A picture of Bruce Kuiper

Dr. Bruce Kuiper

Professor of Communication

I'm teaching communication classes here, ranging from the basic "Speech 101" class to Argument & Persuasion to Cross-Cultural Communication. This last class is "my" class, the one I've developed and the one I'm most fond of. I don't know if I'd feel nearly as happy here without this course! That admission probably reveals my professional and academic interests, then -- an ongoing discovery of how we can build communication bridges between cultures. Anyway, as my wife and my students can attest, I could go on and on about the intrinsic beauties of this field, but I digress.

Verses dealing with our being strangers and aliens in the world (such as in Hebrews or 1 Peter) have often been central to my studies and my interests, but a recent foray into the often-neglected book of Zechariah (at least on my part ... when's the last time you read it?) revealed this gem in the final chapter (verses 20 & 21): "Every pot in Jerusalem and Judah will be holy to the LORD Almighty, and all who come to sacrifice will take some of the pots and cook in them. And on that day there will no longer be a Canaanite in the house of the LORD Almighty."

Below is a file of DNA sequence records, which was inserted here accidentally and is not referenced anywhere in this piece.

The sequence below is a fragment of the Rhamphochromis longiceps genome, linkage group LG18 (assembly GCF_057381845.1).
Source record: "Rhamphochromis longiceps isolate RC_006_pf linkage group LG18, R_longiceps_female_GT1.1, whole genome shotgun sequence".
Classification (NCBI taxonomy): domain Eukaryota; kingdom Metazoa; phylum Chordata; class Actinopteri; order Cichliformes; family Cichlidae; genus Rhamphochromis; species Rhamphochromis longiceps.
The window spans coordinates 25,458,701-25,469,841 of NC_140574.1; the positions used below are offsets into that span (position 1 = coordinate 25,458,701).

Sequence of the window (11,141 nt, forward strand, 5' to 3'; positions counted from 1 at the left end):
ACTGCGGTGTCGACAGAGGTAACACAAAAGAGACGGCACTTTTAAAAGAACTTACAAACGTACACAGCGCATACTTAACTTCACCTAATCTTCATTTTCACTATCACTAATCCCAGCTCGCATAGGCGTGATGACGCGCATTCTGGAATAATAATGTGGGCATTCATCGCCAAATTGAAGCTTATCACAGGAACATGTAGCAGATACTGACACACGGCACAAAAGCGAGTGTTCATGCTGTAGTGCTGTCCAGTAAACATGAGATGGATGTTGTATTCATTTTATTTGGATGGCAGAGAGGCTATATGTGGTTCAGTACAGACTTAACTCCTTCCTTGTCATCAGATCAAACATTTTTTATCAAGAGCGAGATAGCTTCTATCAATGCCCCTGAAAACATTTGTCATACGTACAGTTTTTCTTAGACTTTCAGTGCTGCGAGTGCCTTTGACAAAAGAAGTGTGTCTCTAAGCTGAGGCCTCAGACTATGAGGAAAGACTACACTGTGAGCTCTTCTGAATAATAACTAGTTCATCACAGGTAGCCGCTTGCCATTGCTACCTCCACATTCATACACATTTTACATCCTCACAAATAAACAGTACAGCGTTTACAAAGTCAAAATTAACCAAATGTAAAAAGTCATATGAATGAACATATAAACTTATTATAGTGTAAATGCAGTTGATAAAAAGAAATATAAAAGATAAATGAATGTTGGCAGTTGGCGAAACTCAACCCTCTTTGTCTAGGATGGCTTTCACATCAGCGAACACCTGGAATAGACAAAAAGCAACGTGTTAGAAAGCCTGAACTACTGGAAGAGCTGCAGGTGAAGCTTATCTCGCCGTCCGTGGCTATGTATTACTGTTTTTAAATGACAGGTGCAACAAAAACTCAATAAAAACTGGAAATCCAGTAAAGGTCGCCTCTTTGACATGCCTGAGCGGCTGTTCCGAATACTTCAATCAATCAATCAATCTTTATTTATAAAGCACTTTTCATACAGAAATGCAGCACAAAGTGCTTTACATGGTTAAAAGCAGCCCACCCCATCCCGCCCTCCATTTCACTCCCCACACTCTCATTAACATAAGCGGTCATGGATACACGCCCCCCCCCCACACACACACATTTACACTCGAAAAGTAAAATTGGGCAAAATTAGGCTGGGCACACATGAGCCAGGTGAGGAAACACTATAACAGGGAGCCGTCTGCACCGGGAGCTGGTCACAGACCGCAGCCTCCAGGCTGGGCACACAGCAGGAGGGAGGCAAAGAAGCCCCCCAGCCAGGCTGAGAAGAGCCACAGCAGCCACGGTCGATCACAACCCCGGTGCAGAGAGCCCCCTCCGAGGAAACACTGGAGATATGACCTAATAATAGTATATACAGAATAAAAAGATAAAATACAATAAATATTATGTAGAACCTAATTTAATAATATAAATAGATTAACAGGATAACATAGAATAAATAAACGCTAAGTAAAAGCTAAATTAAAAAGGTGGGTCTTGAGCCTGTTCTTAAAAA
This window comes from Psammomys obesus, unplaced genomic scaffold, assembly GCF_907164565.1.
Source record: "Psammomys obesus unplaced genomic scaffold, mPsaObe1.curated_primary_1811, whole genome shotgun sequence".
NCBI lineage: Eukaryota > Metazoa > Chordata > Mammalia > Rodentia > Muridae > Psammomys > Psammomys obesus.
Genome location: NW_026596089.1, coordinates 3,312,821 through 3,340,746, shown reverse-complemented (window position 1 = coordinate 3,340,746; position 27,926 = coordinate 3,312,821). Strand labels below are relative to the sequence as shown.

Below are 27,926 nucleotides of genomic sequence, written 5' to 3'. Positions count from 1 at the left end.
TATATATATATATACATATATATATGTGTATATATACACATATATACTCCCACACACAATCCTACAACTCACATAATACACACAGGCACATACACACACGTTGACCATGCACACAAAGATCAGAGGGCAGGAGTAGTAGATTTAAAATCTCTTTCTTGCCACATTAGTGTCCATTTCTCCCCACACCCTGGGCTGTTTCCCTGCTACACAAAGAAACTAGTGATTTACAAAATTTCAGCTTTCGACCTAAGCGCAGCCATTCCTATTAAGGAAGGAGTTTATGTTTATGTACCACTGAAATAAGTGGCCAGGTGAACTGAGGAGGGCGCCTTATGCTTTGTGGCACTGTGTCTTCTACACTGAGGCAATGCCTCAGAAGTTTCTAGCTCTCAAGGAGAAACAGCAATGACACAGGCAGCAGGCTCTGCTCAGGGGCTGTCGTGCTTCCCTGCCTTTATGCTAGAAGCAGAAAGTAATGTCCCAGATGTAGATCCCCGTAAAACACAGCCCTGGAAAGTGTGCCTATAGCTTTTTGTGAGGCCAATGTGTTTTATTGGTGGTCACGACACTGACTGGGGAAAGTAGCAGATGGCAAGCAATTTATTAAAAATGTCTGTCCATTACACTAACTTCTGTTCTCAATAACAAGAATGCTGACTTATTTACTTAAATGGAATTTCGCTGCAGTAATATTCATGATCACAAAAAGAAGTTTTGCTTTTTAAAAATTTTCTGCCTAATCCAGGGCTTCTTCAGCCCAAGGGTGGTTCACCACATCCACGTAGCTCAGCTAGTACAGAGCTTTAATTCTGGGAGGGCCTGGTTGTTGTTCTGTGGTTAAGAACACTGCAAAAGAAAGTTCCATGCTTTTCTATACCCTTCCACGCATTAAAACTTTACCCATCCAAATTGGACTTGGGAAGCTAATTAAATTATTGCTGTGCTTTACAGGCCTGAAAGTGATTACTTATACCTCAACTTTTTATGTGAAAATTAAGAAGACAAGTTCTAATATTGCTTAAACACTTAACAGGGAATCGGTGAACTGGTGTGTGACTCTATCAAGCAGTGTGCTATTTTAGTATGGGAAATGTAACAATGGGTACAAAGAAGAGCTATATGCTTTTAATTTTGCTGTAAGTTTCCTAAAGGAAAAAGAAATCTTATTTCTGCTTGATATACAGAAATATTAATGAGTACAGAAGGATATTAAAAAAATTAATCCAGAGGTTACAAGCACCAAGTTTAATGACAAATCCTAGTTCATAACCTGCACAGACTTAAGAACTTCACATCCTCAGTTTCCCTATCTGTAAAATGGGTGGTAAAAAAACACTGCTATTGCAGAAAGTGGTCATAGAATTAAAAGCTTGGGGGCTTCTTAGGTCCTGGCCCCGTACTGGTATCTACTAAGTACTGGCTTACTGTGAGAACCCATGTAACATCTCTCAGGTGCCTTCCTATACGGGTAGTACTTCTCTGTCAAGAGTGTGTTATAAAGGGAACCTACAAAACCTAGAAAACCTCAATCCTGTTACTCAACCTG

I don't know ... for some reason the idea of every single object and aspect of life being holy, and how someday there will be no distinctions of ethnicity was a remarkable discovery. I think it's at least a good reminder for us all to take seriously the blessings that God has given us and to consider all of them as sacred. Imagine people treating cell phones, computers, pets, cars, furniture, and pots as being holy to God ... wouldn't that have an impact on how we'd all communicate with each other?

This intertwining of communication and life provides a lot of room for exploration, a lot of opportunities for fascinating discovery. To that end, in the past few years I've presented papers on cultural responses to media events, impacts of literature (such as The Pilgrim's Progress) on communication and culture, language use in church settings, and gendered responses to sports media offerings. In addition, I've undertaken several research projects with students, as well as other projects connecting with intercultural communication.

The last little bit of information is my directing of the Forensics Program, which I've been doing since 2014. Having students compete in speech and debate events across the country is exciting, both in the events themselves but also in seeing students develop communication skills that will benefit them for the rest of their lives.

Dordt is a great place to be, and I pray that students will see my enthusiasm for the university and for communication in their classes with me.


  • Ph.D., Communication, Regent University
  • M.A., English/Rhetoric, California State University
  • B.A., English/Communication/Education, Dordt University